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The pandemic is getting worse again

Data: The COVID Tracking Project, state health departments; Note: Due to a database error, Missouri had a 3 day gap in reporting from Oct. 11-13; Map: Andrew Witherspoon/Axios

Every available piece of data proves it: The coronavirus pandemic is getting worse again, all across America.

The big picture: As the death toll ticks past 212,000, at a moment when containing the virus ought to be easier and more urgent than ever, we are instead giving it a bigger foothold to grow from.


  • And that's even before we head into winter, when the risk of cases and deaths is expected to grow as everyone huddles indoors in closed spaces.

Where it stands: The U.S. is now averaging about 59,000 new infections per day — the most since early August. New cases were up by about 15% over the past week.

  • That’s the sixth straight week of increases, following a brief improvement after the summer's surge in cases.
  • Hospitalizations are up, too. There are about 39,000 people in the hospital today for COVID-19, also the most since early August.
  • In 16 states, the share of hospital beds occupied by COVID patients is as high right now as it’s been at any point in the pandemic.

Another key metric — the percentage of all tests that come back positive — is also on the rise.

  • The U.S. is conducting a lot of tests — more than 1 million per day, on average.
  • The positivity rate grew to about 5.3% over the past week. A rising positivity rate means we’re not simply catching more cases. It means there are more cases out there to catch.

Why it matters: When cases are up, the positivity rate is up and hospitalizations are up, there’s only one conclusion: The outbreak is getting bigger.

One piece of good news: The death rate from the virus is the one thing that isn’t going up.

  • Patients who are in the hospital for the coronavirus — those with the most severe infections — have about a 7.6% chance of dying, according to new research. That’s a significant improvement from the early days of the pandemic.

Yes, but: A 7.6% chance of death is still higher than other infections, including the flu.

  • And even if it doesn’t kill you, the virus may still do lasting damage to the heart, lungs, immune system and maybe the brain.

Between the lines: As much as medical advancements have helped make the virus less lethal, stopping its spread would still be the best way to move past this pandemic. You can’t die from the coronavirus if you never catch the coronavirus.

  • Yet the U.S. has stubbornly refused to take the steps necessary to get the virus under control.

What’s next: A vaccine will be a momentous, life-saving step forward, but it won’t be the knockout blow many Americans are hoping for. It probably won’t stop the virus from spreading altogether, and only a handful of people will be able to get it. And experts have every reason to believe things will get worse in the meantime.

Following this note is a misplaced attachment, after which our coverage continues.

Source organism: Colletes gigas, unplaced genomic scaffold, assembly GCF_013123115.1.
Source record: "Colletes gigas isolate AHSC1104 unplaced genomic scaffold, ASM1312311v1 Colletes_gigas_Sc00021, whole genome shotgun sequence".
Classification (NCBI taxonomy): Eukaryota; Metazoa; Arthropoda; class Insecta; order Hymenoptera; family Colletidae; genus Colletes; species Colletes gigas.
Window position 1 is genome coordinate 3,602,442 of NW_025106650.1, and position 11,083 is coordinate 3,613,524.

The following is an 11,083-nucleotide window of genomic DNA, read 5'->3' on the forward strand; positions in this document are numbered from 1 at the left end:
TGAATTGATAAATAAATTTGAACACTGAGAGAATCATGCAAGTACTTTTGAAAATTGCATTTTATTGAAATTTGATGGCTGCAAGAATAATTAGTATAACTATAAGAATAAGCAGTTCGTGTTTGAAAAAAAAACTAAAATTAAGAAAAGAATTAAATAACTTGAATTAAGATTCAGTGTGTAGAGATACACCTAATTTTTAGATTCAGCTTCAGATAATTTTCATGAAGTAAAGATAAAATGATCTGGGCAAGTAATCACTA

• Colder weather is expected to generate bigger outbreaks than warmer weather, because it’s harder to do things outside and thus to keep a safe distance.
  • We’re now at nearly 60,000 cases a day here in the early fall, and saw an even bigger surge in the pleasant days of early summer. If that’s the virus at its ebb, the winter could be rough.
  • The combination of COVID-19 and the seasonal flu could lead to some more serious complications for vulnerable people, including seniors.

The bottom line: The U.S. does not have the virus under control, has never had the virus under control and has not really tried that hard to get the virus under control — even though we know how.

Each week, Axios tracks the change in new infections in each state. We use a seven-day average to minimize the effects of day-to-day discrepancies in states’ reporting.

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Humans are capable of great kindness and compassion, and there are countless examples of individuals who have made a positive impact on the world through their selflessness and generosity.

One such example is Mother Teresa, who devoted her life to serving the poor and sick in the slums of Calcutta. Through her tireless work and unwavering dedication, she touched the lives of countless people and became a symbol of compassion and selflessness.

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These are just a few examples of the many good humans who have made a difference in the world. They remind us that one person can make a difference and inspire others to do the same.

It's also important to note that acts of kindness and compassion don't have to be on a grand scale to make a difference. Small acts of kindness, like holding the door open for someone or offering a word of encouragement, can have a big impact on the people around us.

In conclusion, humans are capable of great compassion and kindness, and there are many individuals who have made a positive impact on the world through their selflessness and generosity. They remind us of the power of one person to make a difference and inspire others to do the same. Let's all strive to be good humans, and make our world a better place.

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